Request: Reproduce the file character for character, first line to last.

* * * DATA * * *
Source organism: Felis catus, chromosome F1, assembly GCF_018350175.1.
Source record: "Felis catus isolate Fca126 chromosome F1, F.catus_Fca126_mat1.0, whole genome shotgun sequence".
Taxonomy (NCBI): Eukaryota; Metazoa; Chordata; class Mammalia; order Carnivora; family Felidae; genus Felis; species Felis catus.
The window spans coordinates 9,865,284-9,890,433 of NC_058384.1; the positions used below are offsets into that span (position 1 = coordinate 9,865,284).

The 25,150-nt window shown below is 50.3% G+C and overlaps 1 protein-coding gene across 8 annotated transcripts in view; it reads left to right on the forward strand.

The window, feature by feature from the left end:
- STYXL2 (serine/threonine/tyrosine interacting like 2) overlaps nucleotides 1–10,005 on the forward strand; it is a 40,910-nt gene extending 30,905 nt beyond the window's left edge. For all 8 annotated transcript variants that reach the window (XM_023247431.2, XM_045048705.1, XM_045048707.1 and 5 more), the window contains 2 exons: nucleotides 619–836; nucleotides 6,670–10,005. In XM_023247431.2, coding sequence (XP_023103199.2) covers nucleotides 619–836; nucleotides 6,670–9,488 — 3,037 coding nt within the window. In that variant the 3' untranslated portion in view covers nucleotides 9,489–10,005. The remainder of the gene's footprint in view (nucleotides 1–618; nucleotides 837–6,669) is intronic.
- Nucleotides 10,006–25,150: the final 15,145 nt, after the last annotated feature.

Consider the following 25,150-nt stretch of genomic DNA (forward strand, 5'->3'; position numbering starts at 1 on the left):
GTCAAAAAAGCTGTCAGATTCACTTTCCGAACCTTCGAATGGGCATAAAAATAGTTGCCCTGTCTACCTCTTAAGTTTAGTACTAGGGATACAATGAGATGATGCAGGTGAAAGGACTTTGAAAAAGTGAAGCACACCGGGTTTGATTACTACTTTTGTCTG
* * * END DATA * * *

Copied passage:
Source organism: Felis catus, chromosome F1, assembly GCF_018350175.1.
Source record: "Felis catus isolate Fca126 chromosome F1, F.catus_Fca126_mat1.0, whole genome shotgun sequence".
Taxonomy (NCBI): Eukaryota; Metazoa; Chordata; class Mammalia; order Carnivora; family Felidae; genus Felis; species Felis catus.
The window spans coordinates 9,865,284-9,890,433 of NC_058384.1; the positions used below are offsets into that span (position 1 = coordinate 9,865,284).

The 25,150-nt window shown below is 50.3% G+C and overlaps 1 protein-coding gene across 8 annotated transcripts in view; it reads left to right on the forward strand.

The window, feature by feature from the left end:
- STYXL2 (serine/threonine/tyrosine interacting like 2) overlaps nucleotides 1–10,005 on the forward strand; it is a 40,910-nt gene extending 30,905 nt beyond the window's left edge. For all 8 annotated transcript variants that reach the window (XM_023247431.2, XM_045048705.1, XM_045048707.1 and 5 more), the window contains 2 exons: nucleotides 619–836; nucleotides 6,670–10,005. In XM_023247431.2, coding sequence (XP_023103199.2) covers nucleotides 619–836; nucleotides 6,670–9,488 — 3,037 coding nt within the window. In that variant the 3' untranslated portion in view covers nucleotides 9,489–10,005. The remainder of the gene's footprint in view (nucleotides 1–618; nucleotides 837–6,669) is intronic.
- Nucleotides 10,006–25,150: the final 15,145 nt, after the last annotated feature.

Consider the following 25,150-nt stretch of genomic DNA (forward strand, 5'->3'; position numbering starts at 1 on the left):
GTCAAAAAAGCTGTCAGATTCACTTTCCGAACCTTCGAATGGGCATAAAAATAGTTGCCCTGTCTACCTCTTAAGTTTAGTACTAGGGATACAATGAGATGATGCAGGTGAAAGGACTTTGAAAAAGTGAAGCACACCGGGTTTGATTACTACTTTTGTCTG